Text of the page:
Natural England and English Heritage offered generous grant support towards a number of capital restoration projects at the start of a new 10 year ELS/HLS agreement with Caerhays Farms in 2013. A large part of the grant was used towards renovation of the then derelict old dog kennels directly below the Kitchen Garden wall. Major repairs were also completed to the eastern garden wall and smaller repairs and wall capping was possible on the southern and northern walls. Work was obviously hampered by access difficulties. These have now been removed with full clearance of tree and scrub cover both within the garden and outside it.
The estate’s formal undertakings to Natural England / English Heritage from 1992 included ensuring that any derelict buildings did not fall into even greater disrepair. This proposal is the latest in a long series of restoration projects stretching from the Vean (derelict), the Nash arch in Battery Walk and repairs to the tower on the castle lawn.
Without grant funding in 2013 the Kitchen Garden walls would be in a far worse state than they are today.
With the clearance and replanting plan envisaged here, the old kitchen garden now has a purpose and objective going forward. Old Park wood was opened to the public for the first time in 2013. The old kitchen garden should be able to follow the same course by 2024 when replanting is complete. If further grant support was forthcoming to repair and stabilise more of the old walls then public access might have to wait until this work was complete.
2021 – CHWAn examination of the berries on our 2019 planted Cotoneaster species collection. Around two thirds had berries of some sort. Three or four species had as yet unripe berries and one had berries dropping. Many of the names are unpronounceable.Cotoneaster wilsonii which performed well last year is a standout species.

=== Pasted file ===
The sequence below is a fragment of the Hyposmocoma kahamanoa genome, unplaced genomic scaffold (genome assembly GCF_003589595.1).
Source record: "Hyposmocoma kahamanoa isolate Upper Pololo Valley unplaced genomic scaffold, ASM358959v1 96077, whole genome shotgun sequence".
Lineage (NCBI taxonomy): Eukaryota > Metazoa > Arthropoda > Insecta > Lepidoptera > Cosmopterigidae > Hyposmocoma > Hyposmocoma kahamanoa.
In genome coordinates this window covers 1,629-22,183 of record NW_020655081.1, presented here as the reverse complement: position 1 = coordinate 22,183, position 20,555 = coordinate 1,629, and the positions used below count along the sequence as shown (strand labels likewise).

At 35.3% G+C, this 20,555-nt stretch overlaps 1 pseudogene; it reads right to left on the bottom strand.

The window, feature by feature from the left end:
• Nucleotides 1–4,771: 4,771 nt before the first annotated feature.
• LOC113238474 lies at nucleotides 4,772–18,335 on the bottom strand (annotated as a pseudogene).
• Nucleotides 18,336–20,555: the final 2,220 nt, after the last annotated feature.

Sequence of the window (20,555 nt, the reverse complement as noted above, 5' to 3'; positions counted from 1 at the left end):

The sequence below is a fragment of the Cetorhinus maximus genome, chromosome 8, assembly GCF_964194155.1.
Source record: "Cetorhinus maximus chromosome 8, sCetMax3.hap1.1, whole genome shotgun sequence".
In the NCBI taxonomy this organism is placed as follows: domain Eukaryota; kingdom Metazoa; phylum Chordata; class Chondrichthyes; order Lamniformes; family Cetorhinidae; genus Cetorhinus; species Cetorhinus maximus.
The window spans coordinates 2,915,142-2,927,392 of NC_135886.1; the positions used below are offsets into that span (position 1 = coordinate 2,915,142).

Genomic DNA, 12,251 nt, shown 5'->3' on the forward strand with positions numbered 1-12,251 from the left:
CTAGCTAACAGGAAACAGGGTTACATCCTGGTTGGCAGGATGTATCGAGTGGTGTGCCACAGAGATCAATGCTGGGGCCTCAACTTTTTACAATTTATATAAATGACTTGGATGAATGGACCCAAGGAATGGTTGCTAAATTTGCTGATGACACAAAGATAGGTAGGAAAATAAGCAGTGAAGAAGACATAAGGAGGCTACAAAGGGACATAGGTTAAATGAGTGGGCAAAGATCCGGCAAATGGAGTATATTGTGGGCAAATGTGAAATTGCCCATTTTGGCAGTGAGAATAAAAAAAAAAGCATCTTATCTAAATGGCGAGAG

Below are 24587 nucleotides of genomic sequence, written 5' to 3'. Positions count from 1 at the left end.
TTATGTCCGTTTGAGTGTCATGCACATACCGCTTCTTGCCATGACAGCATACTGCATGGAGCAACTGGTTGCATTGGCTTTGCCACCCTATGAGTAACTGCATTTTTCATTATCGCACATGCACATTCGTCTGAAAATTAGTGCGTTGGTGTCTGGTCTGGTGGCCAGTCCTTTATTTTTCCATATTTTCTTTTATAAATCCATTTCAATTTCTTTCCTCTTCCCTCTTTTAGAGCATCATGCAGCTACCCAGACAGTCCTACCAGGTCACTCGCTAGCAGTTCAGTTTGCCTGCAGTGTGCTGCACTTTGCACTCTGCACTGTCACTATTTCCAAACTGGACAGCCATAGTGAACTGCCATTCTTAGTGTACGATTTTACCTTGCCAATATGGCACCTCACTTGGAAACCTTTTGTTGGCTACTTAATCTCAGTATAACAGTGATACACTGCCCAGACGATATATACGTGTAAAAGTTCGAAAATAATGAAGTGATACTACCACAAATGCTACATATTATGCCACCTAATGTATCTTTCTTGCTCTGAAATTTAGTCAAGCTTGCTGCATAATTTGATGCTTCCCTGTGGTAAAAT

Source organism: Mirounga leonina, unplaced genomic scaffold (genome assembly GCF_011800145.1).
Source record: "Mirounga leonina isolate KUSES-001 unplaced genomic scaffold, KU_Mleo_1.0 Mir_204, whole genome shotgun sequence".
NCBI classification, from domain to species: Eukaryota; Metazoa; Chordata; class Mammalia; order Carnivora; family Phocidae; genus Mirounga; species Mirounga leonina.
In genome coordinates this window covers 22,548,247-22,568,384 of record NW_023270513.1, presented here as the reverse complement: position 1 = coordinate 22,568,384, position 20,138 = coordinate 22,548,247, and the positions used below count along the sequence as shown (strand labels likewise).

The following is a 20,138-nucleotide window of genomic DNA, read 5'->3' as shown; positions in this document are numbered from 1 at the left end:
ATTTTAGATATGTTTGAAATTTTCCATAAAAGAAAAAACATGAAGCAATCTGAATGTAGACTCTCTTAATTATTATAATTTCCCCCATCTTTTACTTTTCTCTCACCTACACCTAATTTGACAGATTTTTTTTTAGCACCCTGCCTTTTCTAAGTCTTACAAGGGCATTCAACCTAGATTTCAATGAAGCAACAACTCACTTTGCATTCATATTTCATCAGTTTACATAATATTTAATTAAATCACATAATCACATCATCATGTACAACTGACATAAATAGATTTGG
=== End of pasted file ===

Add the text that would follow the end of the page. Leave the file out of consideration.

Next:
2020 – CHW
The peculiar and decidedly nasty climber from New Zealand, Rubus squarrosus, has found a home in a shady corner by the front gate. In three years it has developed in size enormously and you can clearly see its long new shoots. Gloves essential!
With no rain for a fortnight and hot weather not an ideal time (yet) to be fungi hunting with the new book.
Crataegus schraderiana now has fully ripe berries and is a really good show.
2019 – CHW
A sudden strong easterly wind has downed all the beech mast and sweet chestnuts all over the drive. This made me wonder if there were any ripe fallen acorns on Quercus lamellosa but sadly they had all fallen a month or so ago when still immature and not really anywhere near ripe. Conversely the large Quercus acuta above Rogers Quarry still has plenty of larger acorns still in place on the tree and not yet ripe enough to drop in the wind.
Despite being cut back in the spring Buddleia lindleyana has reshot vigorously and is now in flower. What a colour!
Tiny cones forming on Saxegothaea conspicua on just the odd branch. Quite a surprise as I had thought that ‘Prince Albert’s yew’ had berries? The reference books say these cones are in fact soft and prickly ‘fruits’ so there we are. Well worth a look in a week or two as I have never seen this before on any of our several young trees or the record tree at Tregullow gardens. I should ask James Williams.
David West from Fromefield Nurseries thought this was Cotoneaster frigidus ‘Inchmery’ when I photographed it last year. The fruit is not plentiful and certainly is not ripe yet but it is yellow now and seems to want to turn pink. I must remember to send fruits to David.
A new to us Daphniphyllum glaucescens has made an excellent small tree. Very different leaf structure to other species and clearly likes being in full sun.
2015 – CHW
A few seeds and berries today.
Stachyurus praecox, although nibbled by deer, is displaying large green seedpods on long tassels. Strangely next spring’s new flower spikes are already much in evidence.
Sorbus folgneri ‘Emiel’ has fruits forming in profusion but they have yet to turn orange and red. One to look out for if the pheasants leave them alone.
2005 – FJW
Picked the first Camellia sasanqua flower.
1998 – FJW
Harvest complete. Latest for a long time.
1917 – JCW
Just as above, the rhodo’s now open are Decorum, Neriiflorum, Scintillans, Felonateium, 10278, Flavidum, Intricatum, Rupicolum, Hippophaeoides, Trichocladum, Fastigiatum and Barum (=10423).
1916 – JCW
Hydrangeas, cyclamen and cassia are all good. Lapagerias nice, several (6-7) species of mountain rhodo’s in flower.